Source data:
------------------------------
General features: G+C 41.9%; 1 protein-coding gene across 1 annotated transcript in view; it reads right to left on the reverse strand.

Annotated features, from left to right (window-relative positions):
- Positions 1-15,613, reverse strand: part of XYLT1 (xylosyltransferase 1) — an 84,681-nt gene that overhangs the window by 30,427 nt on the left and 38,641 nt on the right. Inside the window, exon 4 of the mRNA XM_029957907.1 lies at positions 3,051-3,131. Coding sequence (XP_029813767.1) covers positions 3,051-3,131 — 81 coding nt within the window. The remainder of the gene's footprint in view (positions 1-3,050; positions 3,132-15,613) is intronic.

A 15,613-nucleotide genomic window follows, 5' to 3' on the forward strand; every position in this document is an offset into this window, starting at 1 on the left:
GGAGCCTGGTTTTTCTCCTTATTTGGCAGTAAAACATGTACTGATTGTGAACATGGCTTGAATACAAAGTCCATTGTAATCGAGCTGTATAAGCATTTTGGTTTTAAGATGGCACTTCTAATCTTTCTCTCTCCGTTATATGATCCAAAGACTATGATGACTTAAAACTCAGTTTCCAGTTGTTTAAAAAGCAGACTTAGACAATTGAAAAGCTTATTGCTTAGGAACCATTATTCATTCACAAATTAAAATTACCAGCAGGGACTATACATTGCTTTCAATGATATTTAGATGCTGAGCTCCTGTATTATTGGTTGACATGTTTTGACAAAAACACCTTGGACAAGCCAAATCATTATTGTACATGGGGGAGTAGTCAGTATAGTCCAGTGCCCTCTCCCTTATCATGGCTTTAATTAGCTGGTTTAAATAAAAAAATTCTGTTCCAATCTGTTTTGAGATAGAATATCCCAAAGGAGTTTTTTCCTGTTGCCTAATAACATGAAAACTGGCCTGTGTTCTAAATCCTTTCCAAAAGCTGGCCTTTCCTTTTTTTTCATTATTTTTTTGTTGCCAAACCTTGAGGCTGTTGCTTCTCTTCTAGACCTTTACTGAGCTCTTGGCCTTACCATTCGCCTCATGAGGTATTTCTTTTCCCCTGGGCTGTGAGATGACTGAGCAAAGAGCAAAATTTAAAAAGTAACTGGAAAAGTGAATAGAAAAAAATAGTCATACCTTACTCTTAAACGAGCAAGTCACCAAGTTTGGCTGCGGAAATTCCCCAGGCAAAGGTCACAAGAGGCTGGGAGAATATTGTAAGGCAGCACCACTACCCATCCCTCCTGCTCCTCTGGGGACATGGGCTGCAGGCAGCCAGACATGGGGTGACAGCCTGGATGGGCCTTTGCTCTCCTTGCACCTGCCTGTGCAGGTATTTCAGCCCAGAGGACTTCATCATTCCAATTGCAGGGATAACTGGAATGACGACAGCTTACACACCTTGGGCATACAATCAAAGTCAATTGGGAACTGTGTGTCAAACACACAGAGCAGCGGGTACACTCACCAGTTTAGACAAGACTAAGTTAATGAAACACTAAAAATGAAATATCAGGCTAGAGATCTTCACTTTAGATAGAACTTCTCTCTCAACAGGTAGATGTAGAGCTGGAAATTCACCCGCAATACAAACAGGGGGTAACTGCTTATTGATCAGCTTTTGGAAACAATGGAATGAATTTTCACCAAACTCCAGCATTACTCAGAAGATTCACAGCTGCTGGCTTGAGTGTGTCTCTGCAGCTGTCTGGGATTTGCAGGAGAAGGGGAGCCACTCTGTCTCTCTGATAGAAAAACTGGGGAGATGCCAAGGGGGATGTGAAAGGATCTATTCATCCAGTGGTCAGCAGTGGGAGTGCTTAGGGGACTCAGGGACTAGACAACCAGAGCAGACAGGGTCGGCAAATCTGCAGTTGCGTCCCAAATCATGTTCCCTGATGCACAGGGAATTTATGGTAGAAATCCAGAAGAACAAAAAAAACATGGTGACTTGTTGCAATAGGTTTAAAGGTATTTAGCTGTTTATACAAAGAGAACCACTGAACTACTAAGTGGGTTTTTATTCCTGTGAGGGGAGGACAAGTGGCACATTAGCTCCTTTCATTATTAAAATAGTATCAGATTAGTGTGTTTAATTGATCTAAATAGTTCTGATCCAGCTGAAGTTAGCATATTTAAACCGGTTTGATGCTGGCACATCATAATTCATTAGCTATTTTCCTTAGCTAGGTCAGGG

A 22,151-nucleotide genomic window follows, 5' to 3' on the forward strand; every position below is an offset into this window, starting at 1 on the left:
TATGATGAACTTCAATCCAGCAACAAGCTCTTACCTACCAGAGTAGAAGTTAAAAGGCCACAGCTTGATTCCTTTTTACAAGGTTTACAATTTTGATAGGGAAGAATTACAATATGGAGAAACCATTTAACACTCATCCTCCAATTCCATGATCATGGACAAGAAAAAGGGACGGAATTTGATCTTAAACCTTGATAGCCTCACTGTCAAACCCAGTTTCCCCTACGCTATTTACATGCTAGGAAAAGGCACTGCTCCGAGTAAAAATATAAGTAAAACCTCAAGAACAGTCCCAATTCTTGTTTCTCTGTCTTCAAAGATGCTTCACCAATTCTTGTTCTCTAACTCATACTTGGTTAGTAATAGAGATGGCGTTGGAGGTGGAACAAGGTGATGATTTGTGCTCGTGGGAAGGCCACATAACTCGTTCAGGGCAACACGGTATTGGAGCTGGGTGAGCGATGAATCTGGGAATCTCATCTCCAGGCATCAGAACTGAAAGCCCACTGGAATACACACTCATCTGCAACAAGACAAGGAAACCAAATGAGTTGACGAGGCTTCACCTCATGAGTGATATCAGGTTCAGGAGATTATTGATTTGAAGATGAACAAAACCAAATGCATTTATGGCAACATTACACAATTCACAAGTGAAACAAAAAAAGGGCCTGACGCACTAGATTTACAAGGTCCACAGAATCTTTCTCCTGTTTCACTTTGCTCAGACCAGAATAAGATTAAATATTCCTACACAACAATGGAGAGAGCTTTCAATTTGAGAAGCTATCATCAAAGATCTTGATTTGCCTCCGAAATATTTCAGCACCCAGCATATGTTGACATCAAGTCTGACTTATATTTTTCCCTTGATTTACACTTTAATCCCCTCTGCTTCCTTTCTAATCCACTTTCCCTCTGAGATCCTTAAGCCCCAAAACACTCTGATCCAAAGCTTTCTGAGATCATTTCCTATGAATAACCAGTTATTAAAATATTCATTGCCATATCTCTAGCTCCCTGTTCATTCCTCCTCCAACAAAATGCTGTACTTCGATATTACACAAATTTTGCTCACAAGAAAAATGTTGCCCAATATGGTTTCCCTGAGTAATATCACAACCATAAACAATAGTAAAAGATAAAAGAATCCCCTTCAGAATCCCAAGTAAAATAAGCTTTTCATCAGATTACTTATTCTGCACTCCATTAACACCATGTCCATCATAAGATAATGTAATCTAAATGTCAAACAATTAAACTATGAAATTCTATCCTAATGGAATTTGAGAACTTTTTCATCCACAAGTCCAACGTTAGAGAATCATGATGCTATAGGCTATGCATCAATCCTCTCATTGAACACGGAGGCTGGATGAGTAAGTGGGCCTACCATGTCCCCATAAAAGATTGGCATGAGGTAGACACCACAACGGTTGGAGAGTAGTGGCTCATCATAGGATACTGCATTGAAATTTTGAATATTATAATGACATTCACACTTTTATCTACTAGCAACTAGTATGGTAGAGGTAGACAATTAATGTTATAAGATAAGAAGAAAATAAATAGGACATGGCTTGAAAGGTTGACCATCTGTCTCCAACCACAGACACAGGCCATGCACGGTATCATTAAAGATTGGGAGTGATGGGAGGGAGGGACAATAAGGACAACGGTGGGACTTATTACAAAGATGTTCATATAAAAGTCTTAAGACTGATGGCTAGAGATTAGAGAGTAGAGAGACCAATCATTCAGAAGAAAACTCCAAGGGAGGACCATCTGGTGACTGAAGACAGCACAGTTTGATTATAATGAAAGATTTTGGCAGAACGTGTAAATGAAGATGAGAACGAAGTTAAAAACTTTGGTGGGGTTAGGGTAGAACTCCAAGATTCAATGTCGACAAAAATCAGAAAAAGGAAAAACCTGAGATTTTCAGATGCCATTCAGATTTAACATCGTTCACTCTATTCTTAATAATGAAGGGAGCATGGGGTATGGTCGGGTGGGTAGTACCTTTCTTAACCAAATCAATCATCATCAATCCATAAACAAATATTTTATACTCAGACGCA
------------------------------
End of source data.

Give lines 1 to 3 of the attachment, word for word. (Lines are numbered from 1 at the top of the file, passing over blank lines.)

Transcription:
General features: G+C 41.9%; 1 protein-coding gene across 1 annotated transcript in view; it reads right to left on the reverse strand.

Annotated features, from left to right (window-relative positions):
- Positions 1-15,613, reverse strand: part of XYLT1 (xylosyltransferase 1) — an 84,681-nt gene that overhangs the window by 30,427 nt on the left and 38,641 nt on the right. Inside the window, exon 4 of the mRNA XM_029957907.1 lies at positions 3,051-3,131. Coding sequence (XP_029813767.1) covers positions 3,051-3,131 — 81 coding nt within the window. The remainder of the gene's footprint in view (positions 1-3,050; positions 3,132-15,613) is intronic.